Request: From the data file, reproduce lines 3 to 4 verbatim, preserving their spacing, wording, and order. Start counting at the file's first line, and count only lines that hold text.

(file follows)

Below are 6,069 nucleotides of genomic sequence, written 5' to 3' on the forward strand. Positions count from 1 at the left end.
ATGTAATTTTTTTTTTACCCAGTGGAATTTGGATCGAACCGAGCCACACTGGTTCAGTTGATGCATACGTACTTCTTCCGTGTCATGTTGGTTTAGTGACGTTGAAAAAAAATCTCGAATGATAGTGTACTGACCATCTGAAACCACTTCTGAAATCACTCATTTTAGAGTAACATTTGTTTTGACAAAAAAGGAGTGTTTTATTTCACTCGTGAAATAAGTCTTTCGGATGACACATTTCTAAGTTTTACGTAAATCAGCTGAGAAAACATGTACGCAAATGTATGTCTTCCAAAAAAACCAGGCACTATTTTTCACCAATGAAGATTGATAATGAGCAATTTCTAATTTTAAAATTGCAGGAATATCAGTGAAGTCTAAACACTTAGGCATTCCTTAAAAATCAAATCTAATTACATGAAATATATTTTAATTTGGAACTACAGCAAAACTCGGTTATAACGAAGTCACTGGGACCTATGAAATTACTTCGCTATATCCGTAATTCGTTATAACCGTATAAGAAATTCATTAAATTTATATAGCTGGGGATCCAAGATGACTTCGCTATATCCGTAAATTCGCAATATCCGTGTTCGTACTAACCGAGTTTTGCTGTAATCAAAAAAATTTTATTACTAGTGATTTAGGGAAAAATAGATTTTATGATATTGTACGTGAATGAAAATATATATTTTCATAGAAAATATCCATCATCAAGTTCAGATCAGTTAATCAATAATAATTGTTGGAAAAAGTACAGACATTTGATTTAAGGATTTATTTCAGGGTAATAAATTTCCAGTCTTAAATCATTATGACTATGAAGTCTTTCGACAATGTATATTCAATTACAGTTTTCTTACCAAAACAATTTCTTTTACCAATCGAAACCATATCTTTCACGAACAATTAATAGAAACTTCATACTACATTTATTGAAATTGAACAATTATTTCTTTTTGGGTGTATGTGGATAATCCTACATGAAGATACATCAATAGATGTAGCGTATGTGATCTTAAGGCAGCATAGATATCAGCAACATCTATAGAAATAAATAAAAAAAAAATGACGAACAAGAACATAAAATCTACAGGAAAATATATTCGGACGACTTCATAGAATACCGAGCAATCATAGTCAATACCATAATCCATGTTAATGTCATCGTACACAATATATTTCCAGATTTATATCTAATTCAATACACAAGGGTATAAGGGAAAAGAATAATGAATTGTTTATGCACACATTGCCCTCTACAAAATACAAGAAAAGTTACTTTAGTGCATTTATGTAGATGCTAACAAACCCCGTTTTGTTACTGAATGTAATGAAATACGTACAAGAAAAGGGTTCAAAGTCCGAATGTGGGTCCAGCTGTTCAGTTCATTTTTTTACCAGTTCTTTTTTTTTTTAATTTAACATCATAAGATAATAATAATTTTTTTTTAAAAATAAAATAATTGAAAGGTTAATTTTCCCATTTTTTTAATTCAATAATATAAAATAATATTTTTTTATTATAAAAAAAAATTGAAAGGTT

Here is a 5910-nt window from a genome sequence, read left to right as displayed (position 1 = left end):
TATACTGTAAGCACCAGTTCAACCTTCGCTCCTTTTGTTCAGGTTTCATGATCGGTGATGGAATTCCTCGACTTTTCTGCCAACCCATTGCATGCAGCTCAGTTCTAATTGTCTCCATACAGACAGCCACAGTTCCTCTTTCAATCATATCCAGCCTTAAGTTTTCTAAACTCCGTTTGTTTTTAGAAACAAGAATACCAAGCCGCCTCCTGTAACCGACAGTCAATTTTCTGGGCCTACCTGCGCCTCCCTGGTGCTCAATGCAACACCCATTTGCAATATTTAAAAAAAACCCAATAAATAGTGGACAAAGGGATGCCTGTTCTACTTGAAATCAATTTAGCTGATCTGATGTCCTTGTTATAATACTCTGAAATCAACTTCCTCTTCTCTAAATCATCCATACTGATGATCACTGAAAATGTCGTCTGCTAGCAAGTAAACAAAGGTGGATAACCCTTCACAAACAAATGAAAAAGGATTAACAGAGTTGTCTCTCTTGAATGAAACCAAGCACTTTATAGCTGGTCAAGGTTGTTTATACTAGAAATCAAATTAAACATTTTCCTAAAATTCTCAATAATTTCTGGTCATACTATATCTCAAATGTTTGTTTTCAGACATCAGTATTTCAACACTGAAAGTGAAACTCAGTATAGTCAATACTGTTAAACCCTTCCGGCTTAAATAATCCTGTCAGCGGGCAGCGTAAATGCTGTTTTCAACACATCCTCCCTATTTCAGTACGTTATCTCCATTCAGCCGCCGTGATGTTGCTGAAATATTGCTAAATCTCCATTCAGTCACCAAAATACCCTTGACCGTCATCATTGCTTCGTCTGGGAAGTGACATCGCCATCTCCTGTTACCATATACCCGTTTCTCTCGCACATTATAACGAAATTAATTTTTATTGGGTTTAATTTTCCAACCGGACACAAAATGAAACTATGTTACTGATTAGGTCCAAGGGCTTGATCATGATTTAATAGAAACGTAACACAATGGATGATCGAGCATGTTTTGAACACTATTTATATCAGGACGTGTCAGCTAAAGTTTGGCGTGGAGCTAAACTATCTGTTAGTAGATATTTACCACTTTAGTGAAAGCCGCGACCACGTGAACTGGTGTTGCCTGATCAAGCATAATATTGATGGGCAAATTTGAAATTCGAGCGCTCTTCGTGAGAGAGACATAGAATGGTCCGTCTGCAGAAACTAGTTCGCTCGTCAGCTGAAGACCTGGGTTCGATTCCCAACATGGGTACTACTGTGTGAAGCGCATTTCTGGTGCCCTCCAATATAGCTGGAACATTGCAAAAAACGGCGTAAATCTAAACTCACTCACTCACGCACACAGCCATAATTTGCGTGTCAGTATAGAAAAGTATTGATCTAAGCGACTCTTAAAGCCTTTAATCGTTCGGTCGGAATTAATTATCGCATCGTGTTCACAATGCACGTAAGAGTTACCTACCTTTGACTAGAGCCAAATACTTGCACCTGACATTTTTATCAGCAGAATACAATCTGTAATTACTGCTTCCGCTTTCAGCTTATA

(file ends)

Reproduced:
Here is a 5910-nt window from a genome sequence, read left to right as displayed (position 1 = left end):
TATACTGTAAGCACCAGTTCAACCTTCGCTCCTTTTGTTCAGGTTTCATGATCGGTGATGGAATTCCTCGACTTTTCTGCCAACCCATTGCATGCAGCTCAGTTCTAATTGTCTCCATACAGACAGCCACAGTTCCTCTTTCAATCATATCCAGCCTTAAGTTTTCTAAACTCCGTTTGTTTTTAGAAACAAGAATACCAAGCCGCCTCCTGTAACCGACAGTCAATTTTCTGGGCCTACCTGCGCCTCCCTGGTGCTCAATGCAACACCCATTTGCAATATTTAAAAAAAACCCAATAAATAGTGGACAAAGGGATGCCTGTTCTACTTGAAATCAATTTAGCTGATCTGATGTCCTTGTTATAATACTCTGAAATCAACTTCCTCTTCTCTAAATCATCCATACTGATGATCACTGAAAATGTCGTCTGCTAGCAAGTAAACAAAGGTGGATAACCCTTCACAAACAAATGAAAAAGGATTAACAGAGTTGTCTCTCTTGAATGAAACCAAGCACTTTATAGCTGGTCAAGGTTGTTTATACTAGAAATCAAATTAAACATTTTCCTAAAATTCTCAATAATTTCTGGTCATACTATATCTCAAATGTTTGTTTTCAGACATCAGTATTTCAACACTGAAAGTGAAACTCAGTATAGTCAATACTGTTAAACCCTTCCGGCTTAAATAATCCTGTCAGCGGGCAGCGTAAATGCTGTTTTCAACACATCCTCCCTATTTCAGTACGTTATCTCCATTCAGCCGCCGTGATGTTGCTGAAATATTGCTAAATCTCCATTCAGTCACCAAAATACCCTTGACCGTCATCATTGCTTCGTCTGGGAAGTGACATCGCCATCTCCTGTTACCATATACCCGTTTCTCTCGCACATTATAACGAAATTAATTTTTATTGGGTTTAATTTTCCAACCGGACACAAAATGAAACTATGTTACTGATTAGGTCCAAGGGCTTGATCATGATTTAATAGAAACGTAACACAATGGATGATCGAGCATGTTTTGAACACTATTTATATCAGGACGTGTCAGCTAAAGTTTGGCGTGGAGCTAAACTATCTGTTAGTAGATATTTACCACTTTAGTGAAAGCCGCGACCACGTGAACTGGTGTTGCCTGATCAAGCATAATATTGATGGGCAAATTTGAAATTCGAGCGCTCTTCGTGAGAGAGACATAGAATGGTCCGTCTGCAGAAACTAGTTCGCTCGTCAGCTGAAGACCTGGGTTCGATTCCCAACATGGGTACTACTGTGTGAAGCGCATTTCTGGTGCCCTCCAATATAGCTGGAACATTGCAAAAAACGGCGTAAATCTAAACTCACTCACTCACGCACACAGCCATAATTTGCGTGTCAGTATAGAAAAGTATTGATCTAAGCGACTCTTAAAGCCTTTAATCGTTCGGTCGGAATTAATTATCGCATCGTGTTCACAATGCACGTAAGAGTTACCTACCTTTGACTAGAGCCAAATACTTGCACCTGACATTTTTATCAGCAGAATACAATCTGTAATTACTGCTTCCGCTTTCAGCTTATA